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Our first contact with Maine’s Acadia National Park came on June 8th. That afternoon, arriving from New Brunswick, we visited the Schoodic section of the park, which is not connected to the main part across the Mt. Desert Narrows. Like other sites we’d already been to on the Atlantic coast, this one had rocky outcrops standing against the sea. In one place I noticed how the rocks caused crashing waves to hurl their water upward.

The difficulty for a photographer was that incoming waves didn’t consistently break in the same spot, so it was hard to know where to aim. I chose a high shutter speed, put the camera in a mode that would take several pictures a second, and then stood waiting, looking through the viewfinder in the direction where some waves had already splashed up, hoping my reflexes would be good enough to press the shutter release button as soon as a wave seemed to be beginning to break. Given the difficulties, most of the resulting pictures didn’t turn out great. Still, I was happy with a few of them. The one I chose to show here pleases me because, while we usually think of waves as horizontal, the water in this one formed a vertical arc. If you look beyond the wave, you might reasonably think you’re seeing portions of a man-made wall; in fact those rocks were all natural.

© 2018 Steven Schwartzman

Written by Steve Schwartzman

August 8, 2018 at 4:47 AM

Mount Katahdin

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I’ve been reading Laura Dassow Walls’s recent biography of Thoreau. Near halfway through comes an account of Thoreau’s 1846 visit to Mount Katahdin, which at 5267 ft. (1605m) is the highest point in the state of Maine: “From Quakish Lake they got their first glimpse of Mount Katahdin*, still twenty miles away, its summit veiled in clouds.”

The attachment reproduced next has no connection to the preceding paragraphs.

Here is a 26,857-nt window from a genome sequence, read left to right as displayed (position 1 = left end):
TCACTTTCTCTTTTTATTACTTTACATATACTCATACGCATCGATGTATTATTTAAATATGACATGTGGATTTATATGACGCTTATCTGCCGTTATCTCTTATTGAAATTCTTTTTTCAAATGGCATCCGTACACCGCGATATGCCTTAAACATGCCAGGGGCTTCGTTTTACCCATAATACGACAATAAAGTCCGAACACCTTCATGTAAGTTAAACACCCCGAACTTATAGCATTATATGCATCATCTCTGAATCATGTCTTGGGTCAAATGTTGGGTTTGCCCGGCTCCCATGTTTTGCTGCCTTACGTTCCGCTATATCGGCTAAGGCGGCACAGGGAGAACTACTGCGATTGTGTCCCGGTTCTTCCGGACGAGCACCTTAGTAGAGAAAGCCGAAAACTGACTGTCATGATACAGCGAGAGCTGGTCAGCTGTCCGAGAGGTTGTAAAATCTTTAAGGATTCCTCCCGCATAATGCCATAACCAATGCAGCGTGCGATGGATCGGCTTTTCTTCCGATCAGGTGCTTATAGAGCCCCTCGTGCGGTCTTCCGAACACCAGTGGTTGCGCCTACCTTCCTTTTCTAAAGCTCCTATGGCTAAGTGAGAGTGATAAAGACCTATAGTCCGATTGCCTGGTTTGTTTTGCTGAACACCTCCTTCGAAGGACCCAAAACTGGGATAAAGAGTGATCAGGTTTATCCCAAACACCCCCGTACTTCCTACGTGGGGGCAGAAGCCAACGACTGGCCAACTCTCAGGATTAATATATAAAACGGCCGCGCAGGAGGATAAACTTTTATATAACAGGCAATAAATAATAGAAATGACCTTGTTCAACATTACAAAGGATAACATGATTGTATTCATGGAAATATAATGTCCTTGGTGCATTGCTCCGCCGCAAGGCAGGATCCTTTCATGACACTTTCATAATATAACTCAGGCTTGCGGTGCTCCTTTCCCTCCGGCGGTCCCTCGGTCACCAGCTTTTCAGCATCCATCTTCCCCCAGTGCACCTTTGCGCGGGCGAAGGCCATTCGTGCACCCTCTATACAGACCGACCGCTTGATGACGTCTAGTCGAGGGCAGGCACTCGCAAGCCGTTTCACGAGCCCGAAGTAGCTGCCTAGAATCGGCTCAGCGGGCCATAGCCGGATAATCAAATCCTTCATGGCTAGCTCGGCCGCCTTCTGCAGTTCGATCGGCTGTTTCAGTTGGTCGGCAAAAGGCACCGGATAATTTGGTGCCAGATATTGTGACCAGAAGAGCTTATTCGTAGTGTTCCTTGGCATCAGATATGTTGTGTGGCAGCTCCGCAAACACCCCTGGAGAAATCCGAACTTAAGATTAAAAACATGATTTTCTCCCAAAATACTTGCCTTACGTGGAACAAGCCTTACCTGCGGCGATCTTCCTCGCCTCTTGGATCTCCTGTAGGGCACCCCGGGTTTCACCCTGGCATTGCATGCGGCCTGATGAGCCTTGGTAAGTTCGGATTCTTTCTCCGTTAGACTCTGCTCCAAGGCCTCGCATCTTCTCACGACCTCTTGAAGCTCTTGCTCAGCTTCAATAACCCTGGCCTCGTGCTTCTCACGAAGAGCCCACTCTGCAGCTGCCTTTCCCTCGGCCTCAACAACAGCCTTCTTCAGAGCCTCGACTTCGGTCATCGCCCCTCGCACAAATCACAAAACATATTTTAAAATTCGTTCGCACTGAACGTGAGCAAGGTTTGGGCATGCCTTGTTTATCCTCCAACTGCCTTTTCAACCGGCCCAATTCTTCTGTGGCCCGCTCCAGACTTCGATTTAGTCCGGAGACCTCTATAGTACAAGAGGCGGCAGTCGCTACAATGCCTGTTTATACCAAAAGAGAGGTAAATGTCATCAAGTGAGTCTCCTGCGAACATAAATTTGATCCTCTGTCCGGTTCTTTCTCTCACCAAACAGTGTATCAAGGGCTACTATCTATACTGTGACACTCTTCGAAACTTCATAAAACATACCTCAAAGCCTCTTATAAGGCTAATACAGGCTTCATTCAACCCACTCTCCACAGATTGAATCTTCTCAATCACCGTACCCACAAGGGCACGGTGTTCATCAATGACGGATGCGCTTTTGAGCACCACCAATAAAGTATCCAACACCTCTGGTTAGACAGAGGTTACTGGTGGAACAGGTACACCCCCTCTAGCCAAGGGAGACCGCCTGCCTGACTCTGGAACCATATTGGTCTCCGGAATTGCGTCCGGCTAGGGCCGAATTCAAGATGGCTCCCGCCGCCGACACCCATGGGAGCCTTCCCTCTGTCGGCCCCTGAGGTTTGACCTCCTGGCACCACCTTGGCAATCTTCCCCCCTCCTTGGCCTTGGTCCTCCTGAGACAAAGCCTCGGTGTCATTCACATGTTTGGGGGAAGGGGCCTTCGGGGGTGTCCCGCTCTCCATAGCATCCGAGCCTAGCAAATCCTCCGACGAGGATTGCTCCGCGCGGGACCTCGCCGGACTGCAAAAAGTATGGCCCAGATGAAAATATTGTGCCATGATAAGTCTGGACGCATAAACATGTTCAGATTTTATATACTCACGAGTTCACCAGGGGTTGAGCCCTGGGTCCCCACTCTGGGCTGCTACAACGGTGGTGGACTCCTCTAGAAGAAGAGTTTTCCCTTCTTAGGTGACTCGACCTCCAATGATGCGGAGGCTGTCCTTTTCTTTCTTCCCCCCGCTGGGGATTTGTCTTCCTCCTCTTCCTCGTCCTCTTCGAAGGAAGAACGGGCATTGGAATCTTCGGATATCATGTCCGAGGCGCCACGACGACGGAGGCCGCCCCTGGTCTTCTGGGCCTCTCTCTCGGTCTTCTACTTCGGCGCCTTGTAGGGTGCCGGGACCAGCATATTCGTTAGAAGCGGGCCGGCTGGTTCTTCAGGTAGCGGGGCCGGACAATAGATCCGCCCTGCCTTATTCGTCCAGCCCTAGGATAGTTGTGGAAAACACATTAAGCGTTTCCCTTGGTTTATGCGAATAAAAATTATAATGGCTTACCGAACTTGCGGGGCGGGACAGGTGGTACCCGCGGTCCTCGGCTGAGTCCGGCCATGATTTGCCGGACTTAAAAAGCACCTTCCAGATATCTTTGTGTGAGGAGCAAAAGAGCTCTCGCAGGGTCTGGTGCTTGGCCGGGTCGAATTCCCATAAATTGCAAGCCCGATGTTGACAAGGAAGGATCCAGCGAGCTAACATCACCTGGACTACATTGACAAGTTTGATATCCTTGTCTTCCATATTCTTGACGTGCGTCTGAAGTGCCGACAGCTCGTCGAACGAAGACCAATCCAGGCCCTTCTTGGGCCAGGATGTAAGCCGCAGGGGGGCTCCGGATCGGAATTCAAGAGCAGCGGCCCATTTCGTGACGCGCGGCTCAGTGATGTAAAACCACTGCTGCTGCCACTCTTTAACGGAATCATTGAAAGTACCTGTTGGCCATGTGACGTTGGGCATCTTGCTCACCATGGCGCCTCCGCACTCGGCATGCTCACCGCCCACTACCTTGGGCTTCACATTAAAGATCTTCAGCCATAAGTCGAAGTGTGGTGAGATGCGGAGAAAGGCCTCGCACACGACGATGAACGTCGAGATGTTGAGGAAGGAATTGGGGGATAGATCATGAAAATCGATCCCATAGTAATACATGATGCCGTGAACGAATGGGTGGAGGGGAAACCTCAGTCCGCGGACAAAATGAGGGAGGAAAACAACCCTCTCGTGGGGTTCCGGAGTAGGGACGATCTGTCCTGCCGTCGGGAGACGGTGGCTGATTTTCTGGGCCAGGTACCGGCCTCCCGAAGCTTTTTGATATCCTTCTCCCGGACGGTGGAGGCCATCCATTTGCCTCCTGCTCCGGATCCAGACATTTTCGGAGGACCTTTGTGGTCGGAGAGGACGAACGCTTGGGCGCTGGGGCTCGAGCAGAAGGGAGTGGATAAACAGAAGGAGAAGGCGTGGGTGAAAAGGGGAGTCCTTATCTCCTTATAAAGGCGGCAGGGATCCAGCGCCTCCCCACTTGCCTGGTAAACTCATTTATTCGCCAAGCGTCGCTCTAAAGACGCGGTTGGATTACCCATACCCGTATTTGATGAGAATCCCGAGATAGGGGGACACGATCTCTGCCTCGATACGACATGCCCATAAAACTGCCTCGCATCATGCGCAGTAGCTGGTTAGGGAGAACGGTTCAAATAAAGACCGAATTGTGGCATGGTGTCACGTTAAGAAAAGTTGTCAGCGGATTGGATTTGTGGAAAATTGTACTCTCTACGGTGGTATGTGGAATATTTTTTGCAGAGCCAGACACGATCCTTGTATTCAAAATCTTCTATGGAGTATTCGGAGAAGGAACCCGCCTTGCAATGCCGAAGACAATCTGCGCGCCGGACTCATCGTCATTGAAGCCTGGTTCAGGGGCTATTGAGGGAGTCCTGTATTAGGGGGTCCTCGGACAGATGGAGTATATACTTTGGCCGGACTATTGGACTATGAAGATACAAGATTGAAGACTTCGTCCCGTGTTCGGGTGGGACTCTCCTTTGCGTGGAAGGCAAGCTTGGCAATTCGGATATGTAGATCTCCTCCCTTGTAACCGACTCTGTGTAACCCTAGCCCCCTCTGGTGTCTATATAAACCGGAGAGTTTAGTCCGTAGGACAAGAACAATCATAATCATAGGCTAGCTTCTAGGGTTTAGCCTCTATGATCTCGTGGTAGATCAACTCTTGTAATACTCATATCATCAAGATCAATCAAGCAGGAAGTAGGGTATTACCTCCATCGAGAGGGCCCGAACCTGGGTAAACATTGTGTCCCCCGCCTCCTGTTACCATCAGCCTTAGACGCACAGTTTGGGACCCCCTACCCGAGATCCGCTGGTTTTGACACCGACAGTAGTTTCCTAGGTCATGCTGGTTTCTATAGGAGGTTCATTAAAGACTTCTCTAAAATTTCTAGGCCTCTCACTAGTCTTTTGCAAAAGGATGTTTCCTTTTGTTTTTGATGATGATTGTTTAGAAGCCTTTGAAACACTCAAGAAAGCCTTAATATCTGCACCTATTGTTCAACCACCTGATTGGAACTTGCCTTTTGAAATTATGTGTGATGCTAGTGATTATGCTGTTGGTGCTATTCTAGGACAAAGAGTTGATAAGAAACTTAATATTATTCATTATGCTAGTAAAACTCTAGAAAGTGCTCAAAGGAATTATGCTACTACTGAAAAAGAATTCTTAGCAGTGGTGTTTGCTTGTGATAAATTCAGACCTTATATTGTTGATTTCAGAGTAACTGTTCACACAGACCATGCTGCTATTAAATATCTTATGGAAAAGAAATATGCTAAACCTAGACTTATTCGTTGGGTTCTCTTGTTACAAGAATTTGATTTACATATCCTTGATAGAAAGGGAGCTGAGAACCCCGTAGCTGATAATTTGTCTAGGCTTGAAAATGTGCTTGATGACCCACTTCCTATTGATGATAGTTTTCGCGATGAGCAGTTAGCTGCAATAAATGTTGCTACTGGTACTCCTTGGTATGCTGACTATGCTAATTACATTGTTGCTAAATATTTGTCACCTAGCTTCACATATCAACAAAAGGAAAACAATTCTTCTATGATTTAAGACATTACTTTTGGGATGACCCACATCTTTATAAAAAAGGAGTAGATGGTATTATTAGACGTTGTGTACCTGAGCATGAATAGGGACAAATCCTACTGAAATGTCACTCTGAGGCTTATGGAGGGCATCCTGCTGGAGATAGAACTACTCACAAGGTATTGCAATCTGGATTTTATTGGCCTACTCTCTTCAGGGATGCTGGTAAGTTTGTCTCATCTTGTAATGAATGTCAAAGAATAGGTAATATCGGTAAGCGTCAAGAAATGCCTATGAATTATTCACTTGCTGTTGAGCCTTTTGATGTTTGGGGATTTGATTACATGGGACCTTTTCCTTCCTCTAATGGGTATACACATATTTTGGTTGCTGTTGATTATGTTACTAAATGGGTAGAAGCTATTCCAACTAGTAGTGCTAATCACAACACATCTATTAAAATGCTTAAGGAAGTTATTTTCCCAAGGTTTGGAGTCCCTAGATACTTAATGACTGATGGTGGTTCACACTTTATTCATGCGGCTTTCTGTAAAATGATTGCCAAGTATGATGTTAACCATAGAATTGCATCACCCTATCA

On June 2nd of this year, driving north on Interstate 95, we took the pullout for a scenic view of the mountain. Unfortunately, as you can see in the photograph, we had the same experience Thoreau originally did, and the summit remained obscured by clouds. Oh well, maybe another time. No clouds obscured my view of some birch trees (Betula papyrifera, I believe) adjacent to the pullout’s parking lot. Given the briskness of the breeze, I used a shutter speed of 1/500 of a second to keep the leaves from blurring yet still let them convey a sense of the wind.

* By a curious coincidence, in the evening on the same day that I updated the draft of this post to include the information about Thoreau, we watched an unrelated documentary I’d taken out of the library. As the introductory credits appeared, we saw that the company that had made the documentary was Katahdin Productions.

© 2018 Steven Schwartzman

Written by Steve Schwartzman

August 4, 2018 at 4:40 AM